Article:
Times of Crisis Require Hot Make-Up and a Cool Head

I live in a small town in rural Nevada. I know most members of the police force here, and they’re super-nice to me and look out for my stuff.

Example 1: When I had the shop door open, and I was working on my car at 2 a.m. they stopped by to make sure it was really me and nobody was stealing anything.

Example 2: When I left my car door open for hours at night because it’s a moldy car that I’m trying to air out, they noticed something being out of the ordinary and they came by to make sure things were OK.

This is nice — and realistic. They’re not being paranoid. Crime is super-rare here but it does happen. Once, someone did come into my yard, break open the fuel flap of my dead old BMW and steal (as it turns out) about three gallons of four-year old gasoline from the fuel tank.

So all in all the police force here is wonderful both as a whole and as to the quality of the individuals.

Anyway, I recently needed some help towing my dead 1973 Volvo station wagon from one location to another, a mile away. My helper is my t-girl friend, who had come out fairly recently as a t-girl and though she’s pretty and clearly female in how her mind works, she’s also brilliant and she’s tried and succeeded at living in a guy role in guy culture. This means there are many bad habits for her to unlearn and sometimes she gets mistaken for a guy, which doesn’t exactly brighten her day.

Anyway, she’s very diligent and so she made a point of putting on really nice make-up and doing her hair and nails, and so she looked really pretty and feminine, even though she was only going to help me move some unimpressive stuff from one business location to another, in the dark of night.

For some peculiar reasons, I ended up messing up the schedule and so the move happened on the evening and night of the 31st, and we moved the Volvo at around 5 a.m., i.e., in the dark of night. The streets were empty with good street lighting and so I decided to not deal with putting add-on lighting onto the towed car.

Bad idea. Within half a block or so, I got pulled over by a local police officer. Yes, towing a car at night without trailer lights IS illegal but I was hoping nobody would notice or care.

The officer understandably was interested in my driver’s license, proof of insurance and registration, but since my friend was in the car behind me, someone also asked her for her driver’s license. By then two other police cars had also materialized.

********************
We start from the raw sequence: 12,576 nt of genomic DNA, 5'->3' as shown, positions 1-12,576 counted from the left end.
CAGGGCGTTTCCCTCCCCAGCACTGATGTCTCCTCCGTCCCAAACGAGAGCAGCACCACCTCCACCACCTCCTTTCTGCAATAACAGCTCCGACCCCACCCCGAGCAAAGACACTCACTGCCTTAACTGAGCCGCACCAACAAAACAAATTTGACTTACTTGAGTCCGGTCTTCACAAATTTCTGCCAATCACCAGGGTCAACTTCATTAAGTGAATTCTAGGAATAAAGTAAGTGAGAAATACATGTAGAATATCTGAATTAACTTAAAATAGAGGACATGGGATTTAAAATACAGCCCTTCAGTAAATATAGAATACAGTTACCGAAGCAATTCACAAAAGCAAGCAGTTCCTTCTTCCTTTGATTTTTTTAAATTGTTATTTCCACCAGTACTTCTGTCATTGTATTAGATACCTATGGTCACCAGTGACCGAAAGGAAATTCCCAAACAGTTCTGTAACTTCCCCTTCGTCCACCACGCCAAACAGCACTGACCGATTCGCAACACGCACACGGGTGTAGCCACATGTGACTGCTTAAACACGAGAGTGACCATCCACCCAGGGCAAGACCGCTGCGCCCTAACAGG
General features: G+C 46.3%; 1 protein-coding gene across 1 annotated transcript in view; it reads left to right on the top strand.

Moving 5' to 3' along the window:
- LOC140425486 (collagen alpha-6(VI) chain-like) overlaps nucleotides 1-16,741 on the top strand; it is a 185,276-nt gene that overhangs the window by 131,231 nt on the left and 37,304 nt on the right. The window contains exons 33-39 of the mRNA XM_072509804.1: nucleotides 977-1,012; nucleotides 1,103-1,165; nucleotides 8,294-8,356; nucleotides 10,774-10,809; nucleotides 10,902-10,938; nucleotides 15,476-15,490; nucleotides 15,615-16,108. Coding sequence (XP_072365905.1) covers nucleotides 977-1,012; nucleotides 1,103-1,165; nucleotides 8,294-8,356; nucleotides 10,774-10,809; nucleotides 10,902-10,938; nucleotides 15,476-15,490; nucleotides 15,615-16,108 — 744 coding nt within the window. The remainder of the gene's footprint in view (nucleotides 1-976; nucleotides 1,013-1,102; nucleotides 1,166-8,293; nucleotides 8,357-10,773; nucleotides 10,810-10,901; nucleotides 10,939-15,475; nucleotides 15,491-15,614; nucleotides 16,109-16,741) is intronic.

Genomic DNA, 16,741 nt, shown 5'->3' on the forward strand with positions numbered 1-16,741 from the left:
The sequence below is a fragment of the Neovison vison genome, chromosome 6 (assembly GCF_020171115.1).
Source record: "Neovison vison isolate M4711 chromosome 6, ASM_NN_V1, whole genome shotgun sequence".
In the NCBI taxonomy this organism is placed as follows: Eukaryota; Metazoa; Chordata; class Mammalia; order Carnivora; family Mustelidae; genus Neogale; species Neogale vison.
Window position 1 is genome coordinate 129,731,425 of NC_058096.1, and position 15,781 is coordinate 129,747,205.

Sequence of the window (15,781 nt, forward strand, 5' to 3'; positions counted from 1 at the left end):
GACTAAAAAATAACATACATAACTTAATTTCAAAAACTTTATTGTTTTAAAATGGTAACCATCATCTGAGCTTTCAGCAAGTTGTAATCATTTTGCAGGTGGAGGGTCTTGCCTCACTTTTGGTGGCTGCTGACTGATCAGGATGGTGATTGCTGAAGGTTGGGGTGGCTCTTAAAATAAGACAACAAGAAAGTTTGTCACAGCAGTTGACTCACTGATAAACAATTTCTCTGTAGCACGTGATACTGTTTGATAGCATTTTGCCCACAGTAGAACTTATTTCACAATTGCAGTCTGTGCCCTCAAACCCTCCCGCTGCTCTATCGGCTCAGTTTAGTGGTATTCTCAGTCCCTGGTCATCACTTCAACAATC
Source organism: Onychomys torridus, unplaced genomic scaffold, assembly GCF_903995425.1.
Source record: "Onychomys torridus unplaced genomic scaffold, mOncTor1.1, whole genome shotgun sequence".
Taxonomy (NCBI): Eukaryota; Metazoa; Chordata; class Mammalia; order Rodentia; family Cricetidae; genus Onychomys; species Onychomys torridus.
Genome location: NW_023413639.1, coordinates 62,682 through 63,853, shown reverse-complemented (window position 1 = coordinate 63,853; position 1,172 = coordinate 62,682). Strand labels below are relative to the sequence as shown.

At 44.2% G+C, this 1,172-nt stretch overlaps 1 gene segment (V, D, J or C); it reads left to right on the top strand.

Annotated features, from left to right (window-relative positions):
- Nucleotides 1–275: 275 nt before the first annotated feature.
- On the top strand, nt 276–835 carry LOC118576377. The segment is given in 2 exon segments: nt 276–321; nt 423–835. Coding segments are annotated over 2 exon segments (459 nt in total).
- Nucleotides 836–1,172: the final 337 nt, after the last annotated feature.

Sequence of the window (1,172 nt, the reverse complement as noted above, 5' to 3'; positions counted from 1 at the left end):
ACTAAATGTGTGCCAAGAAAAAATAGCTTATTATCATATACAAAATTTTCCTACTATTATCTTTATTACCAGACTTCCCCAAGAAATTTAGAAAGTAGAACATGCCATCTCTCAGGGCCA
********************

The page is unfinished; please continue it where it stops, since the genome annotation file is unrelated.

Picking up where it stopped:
What happened next is the main point of the story. She tried to open the window but didn’t know these were manual-crank windows and she was rummaging around near the door panel.

“She doesn’t know how to open the window,” said one officer, explaining to his peers what was going on, and the other officer graciously opened the door for her, from the outside.

“She.” Yes, she’s a girl. And her looks made it nice and clear that yes, dammit, this is a lady. Good validation, that.

My friend’s voice is not her most feminine aspect, and she solved the problem by handing over her driver’s license wordlessly. The officer took the license from her hand, and in a friendly way, he mused aloud that it’s a Maryland license and we don’t see many of those around. She didn’t say a word in response. And later, when he handed the license back, she still didn’t say a word. And, her being wordless in no way changed the professional, benevolent tone of the officers.

As for me, I’m known around town to be a t-girl since I’ve lived here for 20 years, and until 4 years ago, I was living in a male role and was very active in the community. And yet, the officers were completely professional, polite — and benevolent, in a sincere way that I greatly value. So, wherever one reads about small-town police being mean to t-girls, there’s at least one exception.

I’d expected the opposite when I came out as a t-girl, and I had expected that in order to be treated civilly, I’d have to move to Las Vegas where, even while being weird, I’d fit right in. Wow was I mistaken. Choose the right small town, and people are nice to t-girls … the police, the fire department, the city employees, the hardware store employees, and almost everyone I meet. Over the span of my entire coming-out, I could count the exceptions — people who were mean to me — on one hand. People who were violent, or threatened to be violent: zero. Some places on the planet are just darn nice.

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